According to the Ministry of Finance, the state raked in 7.82 billion euros and spent 7.77 billion in 2014, which means the planned deficit turned into a surplus.
Revenues were up by 206 million euros compared to the previous years, while spending only grew by 36 million. The state expected 8.02 billion in revenues and 8.18 billion in spending.
The growth was led by tax takings, which were up by 8.2 percent, reaching 6.64 billion euros. The shortfall came in the non-tax revenues, with the state only collecting 83.6 percent of the budgeted non-tax revenue.
The state took in 330.8 million euros less in outside support compared to 2013 as many projects were pre-payed in 2013 and the EU's budget period changed.
Financial profits more than doubled to 184.9 million euros, but still did not reach the level expected in the 2014 budget.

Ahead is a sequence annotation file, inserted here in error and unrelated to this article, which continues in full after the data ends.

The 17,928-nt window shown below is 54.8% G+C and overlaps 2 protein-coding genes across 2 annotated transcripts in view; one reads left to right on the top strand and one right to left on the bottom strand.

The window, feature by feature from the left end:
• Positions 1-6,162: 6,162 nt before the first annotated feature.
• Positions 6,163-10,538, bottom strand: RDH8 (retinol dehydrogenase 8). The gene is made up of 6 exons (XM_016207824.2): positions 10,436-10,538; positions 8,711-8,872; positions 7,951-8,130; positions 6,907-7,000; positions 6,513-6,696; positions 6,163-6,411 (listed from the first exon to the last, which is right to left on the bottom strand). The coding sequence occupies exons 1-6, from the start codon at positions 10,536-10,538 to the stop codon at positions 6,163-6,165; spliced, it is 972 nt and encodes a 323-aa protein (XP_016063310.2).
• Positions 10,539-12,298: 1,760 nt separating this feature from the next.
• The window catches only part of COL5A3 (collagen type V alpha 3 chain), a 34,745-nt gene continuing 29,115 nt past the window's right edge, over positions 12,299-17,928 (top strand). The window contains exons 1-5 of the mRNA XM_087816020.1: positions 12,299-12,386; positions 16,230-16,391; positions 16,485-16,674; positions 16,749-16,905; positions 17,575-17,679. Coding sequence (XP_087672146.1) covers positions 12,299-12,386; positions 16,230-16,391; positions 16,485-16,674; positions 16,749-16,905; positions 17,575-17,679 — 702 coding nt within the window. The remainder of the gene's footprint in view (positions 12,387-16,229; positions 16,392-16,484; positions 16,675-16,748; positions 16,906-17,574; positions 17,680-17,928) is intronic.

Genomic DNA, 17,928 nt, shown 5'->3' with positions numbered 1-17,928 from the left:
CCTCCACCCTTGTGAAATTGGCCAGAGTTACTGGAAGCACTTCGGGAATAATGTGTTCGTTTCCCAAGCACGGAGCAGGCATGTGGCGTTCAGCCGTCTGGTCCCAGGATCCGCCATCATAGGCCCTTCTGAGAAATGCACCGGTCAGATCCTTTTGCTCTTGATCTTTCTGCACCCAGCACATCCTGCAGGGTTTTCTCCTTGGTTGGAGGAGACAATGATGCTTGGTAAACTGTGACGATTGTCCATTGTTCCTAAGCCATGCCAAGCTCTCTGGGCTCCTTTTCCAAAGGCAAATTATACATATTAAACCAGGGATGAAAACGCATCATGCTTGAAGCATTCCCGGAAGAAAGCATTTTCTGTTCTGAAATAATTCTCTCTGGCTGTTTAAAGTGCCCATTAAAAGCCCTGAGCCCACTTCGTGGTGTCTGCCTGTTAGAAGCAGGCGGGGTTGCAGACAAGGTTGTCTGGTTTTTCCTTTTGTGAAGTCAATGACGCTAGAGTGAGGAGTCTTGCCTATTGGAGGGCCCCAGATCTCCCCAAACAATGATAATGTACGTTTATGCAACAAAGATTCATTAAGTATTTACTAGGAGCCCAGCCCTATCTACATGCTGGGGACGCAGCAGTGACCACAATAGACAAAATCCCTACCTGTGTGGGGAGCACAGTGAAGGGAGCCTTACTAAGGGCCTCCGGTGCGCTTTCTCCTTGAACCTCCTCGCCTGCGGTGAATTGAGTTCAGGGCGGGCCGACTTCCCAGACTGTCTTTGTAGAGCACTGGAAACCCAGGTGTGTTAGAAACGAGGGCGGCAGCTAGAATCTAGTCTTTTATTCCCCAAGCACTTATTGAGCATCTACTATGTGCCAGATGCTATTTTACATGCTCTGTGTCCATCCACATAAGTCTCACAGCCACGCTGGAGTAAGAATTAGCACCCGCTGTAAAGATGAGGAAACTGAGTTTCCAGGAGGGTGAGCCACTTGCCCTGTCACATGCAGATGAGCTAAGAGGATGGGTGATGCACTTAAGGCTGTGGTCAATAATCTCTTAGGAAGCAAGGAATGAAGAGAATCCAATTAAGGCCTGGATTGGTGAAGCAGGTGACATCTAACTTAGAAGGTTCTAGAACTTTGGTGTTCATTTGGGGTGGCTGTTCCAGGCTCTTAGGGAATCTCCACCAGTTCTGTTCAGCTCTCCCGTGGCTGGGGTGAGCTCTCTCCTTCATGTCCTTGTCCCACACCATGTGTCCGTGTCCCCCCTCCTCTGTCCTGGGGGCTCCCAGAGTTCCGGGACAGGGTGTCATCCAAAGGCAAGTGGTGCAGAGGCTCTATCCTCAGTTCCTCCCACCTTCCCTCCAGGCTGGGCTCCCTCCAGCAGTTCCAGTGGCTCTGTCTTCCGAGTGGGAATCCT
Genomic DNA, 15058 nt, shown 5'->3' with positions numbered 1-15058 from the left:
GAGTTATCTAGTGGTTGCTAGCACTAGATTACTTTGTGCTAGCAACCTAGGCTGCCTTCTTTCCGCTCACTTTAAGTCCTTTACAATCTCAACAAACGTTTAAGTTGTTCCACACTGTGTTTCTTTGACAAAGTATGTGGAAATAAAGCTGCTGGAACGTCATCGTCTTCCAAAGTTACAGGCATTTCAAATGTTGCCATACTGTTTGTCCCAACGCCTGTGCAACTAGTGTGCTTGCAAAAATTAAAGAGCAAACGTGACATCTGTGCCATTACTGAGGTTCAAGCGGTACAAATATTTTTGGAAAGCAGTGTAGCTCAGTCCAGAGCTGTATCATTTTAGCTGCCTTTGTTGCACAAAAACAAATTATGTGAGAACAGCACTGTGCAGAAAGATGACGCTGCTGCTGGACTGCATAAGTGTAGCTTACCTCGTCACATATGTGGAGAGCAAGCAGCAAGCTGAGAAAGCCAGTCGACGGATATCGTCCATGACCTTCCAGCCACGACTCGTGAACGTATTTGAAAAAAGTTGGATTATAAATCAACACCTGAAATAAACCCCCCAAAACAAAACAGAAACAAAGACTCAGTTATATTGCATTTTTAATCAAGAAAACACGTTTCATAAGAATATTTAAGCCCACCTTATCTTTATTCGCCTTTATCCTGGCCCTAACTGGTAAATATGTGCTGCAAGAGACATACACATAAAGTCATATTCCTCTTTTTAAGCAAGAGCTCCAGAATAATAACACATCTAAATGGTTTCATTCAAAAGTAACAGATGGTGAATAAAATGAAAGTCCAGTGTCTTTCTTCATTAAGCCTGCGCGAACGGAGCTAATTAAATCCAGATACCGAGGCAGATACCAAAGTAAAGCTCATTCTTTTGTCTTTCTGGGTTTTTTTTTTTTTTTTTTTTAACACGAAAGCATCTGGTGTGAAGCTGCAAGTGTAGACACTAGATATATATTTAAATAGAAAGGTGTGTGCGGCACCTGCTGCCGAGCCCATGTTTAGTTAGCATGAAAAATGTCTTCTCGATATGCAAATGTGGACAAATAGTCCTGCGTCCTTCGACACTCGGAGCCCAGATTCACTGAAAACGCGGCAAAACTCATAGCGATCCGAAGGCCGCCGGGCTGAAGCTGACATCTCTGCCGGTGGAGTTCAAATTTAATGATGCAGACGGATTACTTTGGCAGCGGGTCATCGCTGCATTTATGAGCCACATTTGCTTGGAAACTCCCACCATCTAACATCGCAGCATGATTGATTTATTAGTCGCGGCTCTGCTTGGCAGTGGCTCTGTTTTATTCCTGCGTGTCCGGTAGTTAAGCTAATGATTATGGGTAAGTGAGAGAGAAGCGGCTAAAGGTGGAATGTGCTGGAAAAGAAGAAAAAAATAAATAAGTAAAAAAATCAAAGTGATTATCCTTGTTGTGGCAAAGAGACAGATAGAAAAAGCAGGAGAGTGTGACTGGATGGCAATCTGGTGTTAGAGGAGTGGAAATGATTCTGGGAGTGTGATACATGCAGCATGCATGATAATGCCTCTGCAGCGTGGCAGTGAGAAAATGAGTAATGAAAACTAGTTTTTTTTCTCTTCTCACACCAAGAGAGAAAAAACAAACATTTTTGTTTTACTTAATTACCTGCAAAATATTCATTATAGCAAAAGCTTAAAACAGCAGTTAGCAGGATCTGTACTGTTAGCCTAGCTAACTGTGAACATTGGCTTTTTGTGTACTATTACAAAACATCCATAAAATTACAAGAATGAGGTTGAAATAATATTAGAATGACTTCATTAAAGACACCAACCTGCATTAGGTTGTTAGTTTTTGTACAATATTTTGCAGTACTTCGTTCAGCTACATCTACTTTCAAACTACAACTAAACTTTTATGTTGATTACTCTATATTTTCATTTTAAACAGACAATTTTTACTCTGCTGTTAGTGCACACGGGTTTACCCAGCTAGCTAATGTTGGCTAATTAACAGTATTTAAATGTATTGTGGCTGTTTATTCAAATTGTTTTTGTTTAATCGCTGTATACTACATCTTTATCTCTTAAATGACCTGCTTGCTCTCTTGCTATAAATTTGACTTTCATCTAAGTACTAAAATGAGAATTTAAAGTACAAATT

In the spending department, the state spent 100 percent what it promised on staff and running of the state apparatus, but made significant cuts in the investment department, spending 438.6 million euros, or only 64 percent, of what was initially planned. The total amount of investments decreased by 36.6 percent, mainly due to the EU switching over from the 2007-2013 budget period to the 2014-2020 period. Estonia did not fully benefit from the new period, while struggling to spend the balance from the previous budget period.
Editor: J.M. Laats